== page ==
What needs to be done by the federal government? Garrett’s response is “setting ambitious short- and long-term targets and reducing greenhouse gas emissions immediately and at scale”. He also points to Ross Garnaut’s chapter, ‘Superpowered Jobs’, which outlines how “abundant solar, wind and precious rare mineral resources [could be] deployed to meet current energy needs at lower cost while exporting surplus energy”.
But what has to happen between setting targets and creating an export industry for renewable energy? The Coalition government says it won’t agree to the distant 2050 target until it knows how to get there. Here I’ll outline the roadmap to 100% renewable energy developed independently by overseas and Australian research groups (e.g. here, here and here).
The foundation upon which the energy strategy is based is that electricity from solar and wind is nowadays much cheaper (also see here and here) than from fossil fuels and its costs are still declining. Even after we add storage, renewable electricity scenarios are less expensive than clinging to polluting fossil-fuelled electricity. Therefore, after setting targets for every five-year period until 2040, the key strategy for achieving those targets must be to transition rapidly to renewable electricity, to electrify transport and non-electrical heating, to greatly improve the efficiency with which we use energy and to offer new jobs to workers who are disadvantaged by the transition.
Technologies are commercially available for transforming electricity, transport and heating to renewable electricity, and for improving the efficiency of energy use. Reducing energy waste through efficiency (technical improvements) and conservation (behavioural changes) can save money as well as energy. Australia is rated only as middle-level in global comparisons of energy efficiency despite our large potential for further demand reduction.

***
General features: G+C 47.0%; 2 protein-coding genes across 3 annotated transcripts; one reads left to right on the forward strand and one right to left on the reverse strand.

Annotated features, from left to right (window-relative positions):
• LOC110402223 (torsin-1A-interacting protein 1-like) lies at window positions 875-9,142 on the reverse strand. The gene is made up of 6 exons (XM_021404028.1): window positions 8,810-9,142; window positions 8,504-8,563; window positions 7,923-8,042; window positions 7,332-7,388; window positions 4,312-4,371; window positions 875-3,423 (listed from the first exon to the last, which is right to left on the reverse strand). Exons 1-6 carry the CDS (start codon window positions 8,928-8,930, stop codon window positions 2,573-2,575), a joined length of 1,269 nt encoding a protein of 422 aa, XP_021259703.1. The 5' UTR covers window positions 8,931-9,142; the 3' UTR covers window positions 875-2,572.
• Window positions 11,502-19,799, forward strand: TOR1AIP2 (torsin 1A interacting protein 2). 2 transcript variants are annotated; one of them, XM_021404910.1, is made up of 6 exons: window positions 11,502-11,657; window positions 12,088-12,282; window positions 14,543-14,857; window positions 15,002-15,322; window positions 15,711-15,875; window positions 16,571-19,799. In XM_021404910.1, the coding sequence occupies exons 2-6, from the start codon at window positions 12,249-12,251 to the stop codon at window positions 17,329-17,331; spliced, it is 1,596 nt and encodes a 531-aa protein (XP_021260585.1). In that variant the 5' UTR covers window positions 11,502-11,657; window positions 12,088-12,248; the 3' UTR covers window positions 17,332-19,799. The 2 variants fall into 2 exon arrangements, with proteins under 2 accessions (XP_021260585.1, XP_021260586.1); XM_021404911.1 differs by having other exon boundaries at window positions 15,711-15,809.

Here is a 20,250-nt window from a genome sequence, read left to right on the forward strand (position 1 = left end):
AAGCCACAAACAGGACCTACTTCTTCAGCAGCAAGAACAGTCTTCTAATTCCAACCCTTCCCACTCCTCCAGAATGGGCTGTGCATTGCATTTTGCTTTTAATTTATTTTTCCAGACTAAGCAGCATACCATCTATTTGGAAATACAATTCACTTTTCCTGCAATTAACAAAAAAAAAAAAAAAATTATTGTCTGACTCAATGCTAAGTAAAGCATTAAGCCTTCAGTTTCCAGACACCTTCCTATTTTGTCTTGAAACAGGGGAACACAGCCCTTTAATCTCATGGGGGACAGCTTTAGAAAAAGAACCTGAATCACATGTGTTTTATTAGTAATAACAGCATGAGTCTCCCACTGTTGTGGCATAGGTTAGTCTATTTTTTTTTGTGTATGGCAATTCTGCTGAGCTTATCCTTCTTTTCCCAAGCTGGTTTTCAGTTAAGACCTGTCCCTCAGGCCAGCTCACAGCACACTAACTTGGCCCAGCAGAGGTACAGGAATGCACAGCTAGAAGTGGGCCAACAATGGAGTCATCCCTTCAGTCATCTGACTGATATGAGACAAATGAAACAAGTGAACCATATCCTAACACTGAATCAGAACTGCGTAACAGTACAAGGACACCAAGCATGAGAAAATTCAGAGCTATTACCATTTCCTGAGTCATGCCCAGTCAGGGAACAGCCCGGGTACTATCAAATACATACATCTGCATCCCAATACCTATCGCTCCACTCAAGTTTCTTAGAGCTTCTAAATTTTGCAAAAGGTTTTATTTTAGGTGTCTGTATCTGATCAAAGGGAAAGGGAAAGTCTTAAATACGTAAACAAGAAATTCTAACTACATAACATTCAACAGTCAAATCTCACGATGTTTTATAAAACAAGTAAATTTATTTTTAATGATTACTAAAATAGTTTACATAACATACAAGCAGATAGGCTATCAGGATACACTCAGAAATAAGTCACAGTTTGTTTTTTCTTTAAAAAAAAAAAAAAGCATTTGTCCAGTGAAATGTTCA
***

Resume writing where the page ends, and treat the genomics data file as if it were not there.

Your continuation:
Most of these technologies for cleaning up energy supply and reducing wasteful energy demand are economically competitive with new fossil-fuelled energy. Electric vehicles (EVs), are expected to become generally competitive with internal combustion engine (ICE) vehicles within the next five years or so—they are already competitive for some fleets.
Together the above technologies could rapidly eliminate about three-quarters of Australia’s (and the world’s) greenhouse gas emissions. Given the political will, the policies outlined below could achieve the transformation of the vast majority of the Australian energy system around 2035. However, many other countries have not yet commenced the transition resulting in a prolonged global transition. To reduce the risk of crossing climate tipping points, consumption by the rich must also be reduced, but that’s another story.
The more difficult energy uses to transition are transport by air, sea and, in remote areas, long-distance road. In most cases, these cannot be powered directly by renewable electricity. To be free of carbon emissions, they require a hydrogen-based fuel produced by using renewable electricity to split water. As Ross Garnaut proposes in his chapter of Upturn, ‘green’ hydrogen could also substitute for the non-energy (i.e. chemical) use of coal in steel-making and other industries. The technologies for producing ‘green’ hydrogen exist but are still expensive—research and development to improve them is continuing.